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Judo was founded in 1882 in Japan by Jigoro Kano but the sport has developed from then and it is now considered as modern martial arts with a mix of fighting styles. Compared to other martial arts such as taekwondo and kung fu, judo is less about striking and more about grappling with opponents. Fans of mixed martial arts and boxing can visit AT Madrid to wager on the latest matches and to predict the fighters they believe will win their respective bouts.

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The History of Judo

Judo grew out of jiujitsu, a martial art that has been described as wrestling-like. Jigoro Kano, a jiujitsu student studied various forms and styles of the martial art.

He took elements from each jiujitsu style and compiled them into a new martial art called judo. By taking his favourite elements, he created judo and began teaching students at his dojo. Martial arts is now considered an Olympic Sport, with lots of tournaments taking place around the world. If you are a fan of Judo or in general of mixed martial arts, you can find the latest odds on combat sports events with this code and wager on the top fighters.

In the late 1880s, Kano travelled to Europe in hopes of spreading judo. The martial art was slowly introduced around the world until 1908 then Kano was elected to the International Olympic Committee where his voice helped the sport spread even further.

However, it wasn’t until 1964 that judo became an official men’s Olympic sport at the Tokyo Games, then in 1992, women’s judo became an official Olympic sport.

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The Philosophy of Judo

Like other martial arts, judo is a way to harness the powers of the body and mind, and focus them into one. Many practitioners believe that truly understanding judo can bring a balance in a judoka’s life.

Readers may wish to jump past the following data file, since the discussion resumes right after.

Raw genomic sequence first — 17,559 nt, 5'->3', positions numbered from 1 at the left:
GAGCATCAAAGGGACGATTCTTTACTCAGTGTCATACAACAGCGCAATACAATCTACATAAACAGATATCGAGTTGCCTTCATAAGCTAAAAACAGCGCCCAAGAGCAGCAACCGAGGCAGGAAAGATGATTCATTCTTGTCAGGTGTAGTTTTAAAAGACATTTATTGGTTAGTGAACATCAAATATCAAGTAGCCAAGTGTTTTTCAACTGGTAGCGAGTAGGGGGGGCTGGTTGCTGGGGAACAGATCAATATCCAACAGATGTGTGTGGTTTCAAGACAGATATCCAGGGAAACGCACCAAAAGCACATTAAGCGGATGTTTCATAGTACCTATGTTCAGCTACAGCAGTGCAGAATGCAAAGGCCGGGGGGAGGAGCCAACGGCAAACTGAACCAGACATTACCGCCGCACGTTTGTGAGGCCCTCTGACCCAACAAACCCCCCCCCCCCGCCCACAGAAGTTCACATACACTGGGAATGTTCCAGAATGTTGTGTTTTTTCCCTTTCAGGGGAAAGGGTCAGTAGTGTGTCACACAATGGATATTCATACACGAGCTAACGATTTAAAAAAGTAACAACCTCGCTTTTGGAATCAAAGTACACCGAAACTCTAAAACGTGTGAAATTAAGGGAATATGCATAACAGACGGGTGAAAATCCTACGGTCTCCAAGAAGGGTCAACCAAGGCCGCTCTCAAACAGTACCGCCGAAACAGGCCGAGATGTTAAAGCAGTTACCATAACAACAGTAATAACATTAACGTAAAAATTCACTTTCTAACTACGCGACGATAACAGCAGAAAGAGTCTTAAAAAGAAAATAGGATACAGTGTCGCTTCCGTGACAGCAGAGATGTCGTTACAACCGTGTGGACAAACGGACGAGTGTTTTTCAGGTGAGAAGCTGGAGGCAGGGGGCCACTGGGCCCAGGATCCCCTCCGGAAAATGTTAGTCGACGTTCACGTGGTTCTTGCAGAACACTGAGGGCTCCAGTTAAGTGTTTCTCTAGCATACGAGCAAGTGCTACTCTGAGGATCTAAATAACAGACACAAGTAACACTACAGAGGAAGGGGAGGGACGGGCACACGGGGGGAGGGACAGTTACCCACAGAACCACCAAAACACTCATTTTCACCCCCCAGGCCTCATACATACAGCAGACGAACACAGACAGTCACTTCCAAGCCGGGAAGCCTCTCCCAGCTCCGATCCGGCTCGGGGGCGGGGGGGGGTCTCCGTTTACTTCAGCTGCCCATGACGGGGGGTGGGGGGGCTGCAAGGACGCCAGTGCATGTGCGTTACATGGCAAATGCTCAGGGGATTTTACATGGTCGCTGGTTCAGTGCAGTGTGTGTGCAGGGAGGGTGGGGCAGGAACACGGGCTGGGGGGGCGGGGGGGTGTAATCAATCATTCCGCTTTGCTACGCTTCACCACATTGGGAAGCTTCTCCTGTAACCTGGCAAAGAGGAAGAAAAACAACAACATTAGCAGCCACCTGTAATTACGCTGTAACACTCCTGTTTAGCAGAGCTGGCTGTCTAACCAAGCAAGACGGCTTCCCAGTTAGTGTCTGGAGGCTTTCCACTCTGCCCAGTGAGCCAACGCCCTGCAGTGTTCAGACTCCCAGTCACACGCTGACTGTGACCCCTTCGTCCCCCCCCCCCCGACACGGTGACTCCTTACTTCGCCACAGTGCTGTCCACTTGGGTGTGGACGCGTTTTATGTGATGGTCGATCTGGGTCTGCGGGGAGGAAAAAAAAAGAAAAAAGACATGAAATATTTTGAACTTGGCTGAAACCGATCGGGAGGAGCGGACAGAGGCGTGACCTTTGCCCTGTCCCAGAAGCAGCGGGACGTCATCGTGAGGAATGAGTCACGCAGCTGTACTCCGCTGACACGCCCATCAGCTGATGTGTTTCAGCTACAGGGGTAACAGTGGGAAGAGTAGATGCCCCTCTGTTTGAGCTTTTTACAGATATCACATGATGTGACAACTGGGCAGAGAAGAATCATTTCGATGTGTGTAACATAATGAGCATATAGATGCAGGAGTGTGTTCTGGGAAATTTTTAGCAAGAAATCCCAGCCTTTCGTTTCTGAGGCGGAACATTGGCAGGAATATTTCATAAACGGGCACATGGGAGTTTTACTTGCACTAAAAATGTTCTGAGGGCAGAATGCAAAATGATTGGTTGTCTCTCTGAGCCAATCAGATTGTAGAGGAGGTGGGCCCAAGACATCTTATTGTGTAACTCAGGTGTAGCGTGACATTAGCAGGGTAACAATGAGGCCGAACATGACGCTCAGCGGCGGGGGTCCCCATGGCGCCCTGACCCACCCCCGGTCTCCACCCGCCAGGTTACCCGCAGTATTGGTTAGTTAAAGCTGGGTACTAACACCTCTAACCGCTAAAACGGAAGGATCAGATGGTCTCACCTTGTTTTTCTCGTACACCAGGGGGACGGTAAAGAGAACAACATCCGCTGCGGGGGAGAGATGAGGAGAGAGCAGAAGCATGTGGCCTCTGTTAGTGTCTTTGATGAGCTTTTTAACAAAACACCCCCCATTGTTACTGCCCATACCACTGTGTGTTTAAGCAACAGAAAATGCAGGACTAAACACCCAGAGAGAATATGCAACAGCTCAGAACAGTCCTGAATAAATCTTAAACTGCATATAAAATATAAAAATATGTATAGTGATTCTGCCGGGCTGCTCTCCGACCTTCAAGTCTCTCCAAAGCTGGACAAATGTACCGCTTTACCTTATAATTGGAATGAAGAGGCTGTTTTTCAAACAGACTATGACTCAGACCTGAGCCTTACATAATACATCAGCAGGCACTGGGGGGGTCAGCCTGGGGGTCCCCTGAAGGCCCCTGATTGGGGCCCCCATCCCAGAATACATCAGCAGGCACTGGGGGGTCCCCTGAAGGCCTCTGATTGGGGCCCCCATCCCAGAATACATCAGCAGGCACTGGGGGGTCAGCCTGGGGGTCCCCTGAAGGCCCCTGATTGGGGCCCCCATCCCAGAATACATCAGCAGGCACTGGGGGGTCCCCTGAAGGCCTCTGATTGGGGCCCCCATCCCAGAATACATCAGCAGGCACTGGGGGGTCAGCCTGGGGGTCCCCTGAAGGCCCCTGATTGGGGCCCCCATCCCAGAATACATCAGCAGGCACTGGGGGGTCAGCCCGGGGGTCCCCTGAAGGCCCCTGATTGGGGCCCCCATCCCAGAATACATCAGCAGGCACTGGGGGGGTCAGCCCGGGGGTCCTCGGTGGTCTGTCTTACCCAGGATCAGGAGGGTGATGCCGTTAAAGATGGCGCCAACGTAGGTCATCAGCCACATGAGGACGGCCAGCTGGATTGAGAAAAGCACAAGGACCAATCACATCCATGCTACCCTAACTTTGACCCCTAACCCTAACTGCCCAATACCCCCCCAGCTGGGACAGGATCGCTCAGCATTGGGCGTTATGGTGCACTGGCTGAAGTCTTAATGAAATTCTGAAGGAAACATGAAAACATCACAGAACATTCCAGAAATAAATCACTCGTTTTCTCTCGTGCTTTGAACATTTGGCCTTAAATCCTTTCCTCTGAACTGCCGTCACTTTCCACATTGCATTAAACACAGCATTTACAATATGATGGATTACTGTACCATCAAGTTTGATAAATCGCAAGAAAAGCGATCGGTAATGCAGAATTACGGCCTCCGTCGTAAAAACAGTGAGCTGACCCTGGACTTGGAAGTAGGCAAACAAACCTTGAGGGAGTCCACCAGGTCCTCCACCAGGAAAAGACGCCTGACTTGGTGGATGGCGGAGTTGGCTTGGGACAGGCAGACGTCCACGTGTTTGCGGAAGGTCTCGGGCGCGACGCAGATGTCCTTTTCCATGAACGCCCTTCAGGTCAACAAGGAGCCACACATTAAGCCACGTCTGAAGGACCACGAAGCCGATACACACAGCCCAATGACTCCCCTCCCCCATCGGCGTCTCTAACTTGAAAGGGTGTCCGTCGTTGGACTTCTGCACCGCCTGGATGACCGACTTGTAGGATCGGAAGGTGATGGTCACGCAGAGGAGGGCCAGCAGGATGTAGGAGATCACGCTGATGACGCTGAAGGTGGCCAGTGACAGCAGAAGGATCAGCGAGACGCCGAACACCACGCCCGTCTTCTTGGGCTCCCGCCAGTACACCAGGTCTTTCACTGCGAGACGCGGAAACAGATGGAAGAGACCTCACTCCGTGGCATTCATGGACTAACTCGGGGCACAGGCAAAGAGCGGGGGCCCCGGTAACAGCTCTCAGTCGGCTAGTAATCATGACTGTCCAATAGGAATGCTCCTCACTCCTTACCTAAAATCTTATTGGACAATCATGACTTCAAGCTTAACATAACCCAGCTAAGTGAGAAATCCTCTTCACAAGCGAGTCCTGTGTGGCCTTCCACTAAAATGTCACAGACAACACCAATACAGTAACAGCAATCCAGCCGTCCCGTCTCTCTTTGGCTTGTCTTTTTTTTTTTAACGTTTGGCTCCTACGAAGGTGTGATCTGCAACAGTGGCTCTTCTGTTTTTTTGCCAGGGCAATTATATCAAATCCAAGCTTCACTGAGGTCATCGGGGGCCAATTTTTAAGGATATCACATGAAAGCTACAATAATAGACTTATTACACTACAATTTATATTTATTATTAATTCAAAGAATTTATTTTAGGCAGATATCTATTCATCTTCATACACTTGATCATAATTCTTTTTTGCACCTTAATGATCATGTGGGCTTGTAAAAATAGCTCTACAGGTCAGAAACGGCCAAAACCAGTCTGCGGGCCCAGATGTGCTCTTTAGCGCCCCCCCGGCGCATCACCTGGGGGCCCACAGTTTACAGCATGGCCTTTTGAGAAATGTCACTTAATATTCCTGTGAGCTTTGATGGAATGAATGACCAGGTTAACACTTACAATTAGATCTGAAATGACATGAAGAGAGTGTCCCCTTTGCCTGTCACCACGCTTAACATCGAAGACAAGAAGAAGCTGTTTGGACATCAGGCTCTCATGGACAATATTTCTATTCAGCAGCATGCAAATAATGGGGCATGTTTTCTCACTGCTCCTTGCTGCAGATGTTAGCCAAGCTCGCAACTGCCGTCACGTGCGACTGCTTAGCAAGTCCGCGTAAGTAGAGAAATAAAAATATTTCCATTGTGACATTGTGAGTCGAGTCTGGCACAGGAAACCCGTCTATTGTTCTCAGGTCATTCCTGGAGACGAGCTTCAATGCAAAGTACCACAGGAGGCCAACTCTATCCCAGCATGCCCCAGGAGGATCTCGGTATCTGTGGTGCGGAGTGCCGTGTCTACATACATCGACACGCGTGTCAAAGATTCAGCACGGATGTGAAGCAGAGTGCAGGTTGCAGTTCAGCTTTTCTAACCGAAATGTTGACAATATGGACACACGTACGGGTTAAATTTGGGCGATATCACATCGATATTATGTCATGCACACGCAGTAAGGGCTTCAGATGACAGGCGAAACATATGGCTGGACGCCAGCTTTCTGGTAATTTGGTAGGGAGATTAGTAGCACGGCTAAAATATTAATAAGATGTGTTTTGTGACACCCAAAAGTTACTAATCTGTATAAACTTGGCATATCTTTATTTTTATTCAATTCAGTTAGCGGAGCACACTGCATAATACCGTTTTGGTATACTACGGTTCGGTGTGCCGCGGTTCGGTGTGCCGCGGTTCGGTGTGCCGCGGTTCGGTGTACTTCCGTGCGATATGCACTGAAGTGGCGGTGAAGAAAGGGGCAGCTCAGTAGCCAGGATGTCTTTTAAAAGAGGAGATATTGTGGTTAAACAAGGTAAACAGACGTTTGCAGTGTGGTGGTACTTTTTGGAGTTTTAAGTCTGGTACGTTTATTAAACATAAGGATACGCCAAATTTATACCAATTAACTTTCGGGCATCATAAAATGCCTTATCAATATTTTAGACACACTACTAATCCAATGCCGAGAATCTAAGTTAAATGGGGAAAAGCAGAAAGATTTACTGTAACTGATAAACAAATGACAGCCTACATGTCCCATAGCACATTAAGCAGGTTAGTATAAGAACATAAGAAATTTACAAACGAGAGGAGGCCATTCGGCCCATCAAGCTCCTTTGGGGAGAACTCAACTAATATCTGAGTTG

One of the leading aspects of judo and why individuals train to become a judoka is it allows a person of small-statured to compete with a much larger and stronger individual. Judo isn’t about brute strength or punching power, It’s about control, balance, and leverage.

Judo Fundamentals

Judo has three major categories when it comes to techniques. These categories include throwing (nage waza), grappling (katame waza) and vital-point striking (atemi waza).

Nage waza moves are designed to unbalance opponents and throw them to the mat. There are numerous nage waza moves that a judoka can learn.

Katame waza moves consist of holding, strangling, joint twisting, and counter movement techniques, designed to prevent an opponent from moving freely. Katame waza techniques are further divided into three subgroups: holding down moves (osae waza), strangling (shime waza), and joint lock techniques (kansetsu waza).

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Atemi waza techniques consist of striking manoeuvres. The strikes can be completed by using the hands, fingers, outer edge of the hand, elbows and knees, feet, and heels. These moves are aimed at vital target points on the opponent’s body. Atemi waza striking moves are not allowed in judo competitions due to the injuries that can be inflicted on opponents.

According to the International Judo Federation claims 40 million people practice the martial art. Judo’s popularity continues to grow and with the UFC now a part of mainstream culture, it is likely more people will discover judo.